I don’t envy authors or booksellers these days. The ways in which we all receive our information has become a very fickle environment, with (sometimes dubious) answers only a Google search away.
But a first flip through veteran automotive journalist Matt Avery’s new book, COPO Camaro, Chevelle and Nova: Chevrolet’s Ultimate Muscle Cars, put my mind to rest, for here is a tome whose size, layout and depth immediately appeals as an entertaining read while providing fresh reference-grade data on a fascinating chapter of the muscle car era.
Chevrolet’s Central Office Production Order was a legendary 1960s backdoor program in which savvy, performance-hungry car buyers could covertly order their staid Nova, Camaro or Chevelle with monstrous powerplants that GM’s management had otherwise disallowed because of public safety concerns.
More than simply striking an option box, the COPO cars were individually engineered vehicles which essentially offered a boutique-built supercar from the world’s largest automaker.
A revelation to me was that this loophole was first exploited on the Corvair Stinger by Chevrolet dealer Don Yenko to compete in SCCA racing against the dominant Shelby GT350s. The 33-page chapter devoted to the Stinger make this book a valuable reference to Corvair fans, as well as a powerful rebuke to Ralph Nader’s book Unsafe at Any Speed, which famously maligned the mid-engined, air-cooled American sports cars.
By the time Yenko turned his attention to refitting the 1967 Camaro with the big-block 427cid engine, the swap had already become common practice nationwide by hot-rodders and performance-oriented dealerships like Dana, Baldwin and Nickey. The book’s scope widened nicely to include references and background on these dealership conversions.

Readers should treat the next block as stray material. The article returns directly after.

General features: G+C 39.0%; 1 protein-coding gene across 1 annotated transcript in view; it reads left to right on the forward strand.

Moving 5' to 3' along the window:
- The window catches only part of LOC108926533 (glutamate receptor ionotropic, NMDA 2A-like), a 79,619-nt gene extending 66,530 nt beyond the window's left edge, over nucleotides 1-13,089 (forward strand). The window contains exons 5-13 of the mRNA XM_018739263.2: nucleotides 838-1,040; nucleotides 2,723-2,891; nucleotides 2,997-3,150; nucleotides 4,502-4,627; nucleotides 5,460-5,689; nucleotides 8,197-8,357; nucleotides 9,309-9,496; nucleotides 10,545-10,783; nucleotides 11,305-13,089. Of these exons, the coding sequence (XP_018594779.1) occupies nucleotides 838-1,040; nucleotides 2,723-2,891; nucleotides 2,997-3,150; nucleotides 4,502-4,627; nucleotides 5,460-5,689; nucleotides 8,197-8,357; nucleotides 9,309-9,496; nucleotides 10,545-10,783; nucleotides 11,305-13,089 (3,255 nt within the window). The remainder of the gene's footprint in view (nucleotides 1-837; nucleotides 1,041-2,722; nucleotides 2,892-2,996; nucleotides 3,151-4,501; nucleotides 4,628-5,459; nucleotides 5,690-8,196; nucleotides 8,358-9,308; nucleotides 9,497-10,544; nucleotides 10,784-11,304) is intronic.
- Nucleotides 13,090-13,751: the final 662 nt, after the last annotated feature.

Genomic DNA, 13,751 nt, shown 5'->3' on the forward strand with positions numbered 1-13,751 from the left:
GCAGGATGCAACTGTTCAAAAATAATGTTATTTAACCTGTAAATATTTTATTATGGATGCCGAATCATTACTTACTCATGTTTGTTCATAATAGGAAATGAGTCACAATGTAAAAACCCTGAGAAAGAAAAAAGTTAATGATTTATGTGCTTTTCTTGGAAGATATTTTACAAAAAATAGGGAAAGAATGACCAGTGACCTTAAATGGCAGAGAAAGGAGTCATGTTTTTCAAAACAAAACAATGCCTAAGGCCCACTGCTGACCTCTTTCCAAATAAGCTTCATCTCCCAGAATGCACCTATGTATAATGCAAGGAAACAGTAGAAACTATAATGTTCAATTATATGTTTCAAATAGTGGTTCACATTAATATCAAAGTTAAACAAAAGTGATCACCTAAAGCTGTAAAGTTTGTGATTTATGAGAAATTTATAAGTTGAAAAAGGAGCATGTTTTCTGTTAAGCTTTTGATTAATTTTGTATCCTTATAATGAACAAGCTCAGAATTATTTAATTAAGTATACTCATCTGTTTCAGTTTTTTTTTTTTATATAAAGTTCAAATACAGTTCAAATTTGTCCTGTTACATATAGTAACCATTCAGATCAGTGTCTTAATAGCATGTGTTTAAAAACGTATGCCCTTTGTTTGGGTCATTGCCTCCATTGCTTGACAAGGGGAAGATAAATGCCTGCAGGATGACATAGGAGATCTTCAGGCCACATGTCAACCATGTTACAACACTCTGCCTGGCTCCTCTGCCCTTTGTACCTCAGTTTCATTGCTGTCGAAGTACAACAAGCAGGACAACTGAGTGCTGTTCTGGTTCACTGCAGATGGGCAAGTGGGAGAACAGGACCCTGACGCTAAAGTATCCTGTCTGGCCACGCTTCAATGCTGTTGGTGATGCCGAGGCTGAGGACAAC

Yenko remained a central figure in the story of how the COPO process was applied to produce subsequent factory made-supercars such as the 1968 Yenko Super Camaro, the Gibb Chevy II Nova Super Sport, the ZL-1 Camaro, the 1969 COPO Chevelle, the 1970 Yenko Deuce Nova, the 1970 ½ COPO Camaro and the Vega Yenko Stinger — all which receive designated chapters in the book.
Peppered throughout are fascinating tidbits about the production, marketing and sales of these cars, with a wealth of period and original photographs. Appendices in the back of the book list data on each of the 69-produced ZL-1 Camaros and all 50 of the 1968 Gibb Novas.
Sidebars with personal accounts from mechanics, racers, corporate GM employees, dealers and original owners help bring the narrative to life.
Avery has done a yeoman’s work on this book, which takes a wealth of detail on these rare cars and weaves it into a light and entertaining read that you can absorb in satisfying intervals. With Christmas around the corner, it’s a sure hit for the Chevy lover in your life.
COPO Camaro, Chevelle and Nova: Chevrolet’s Ultimate Muscle Cars
By Matt Avery
Hard cover and e-Book, 204 pages
Hard cover: $44.95, e-Book (PDF format): $39.95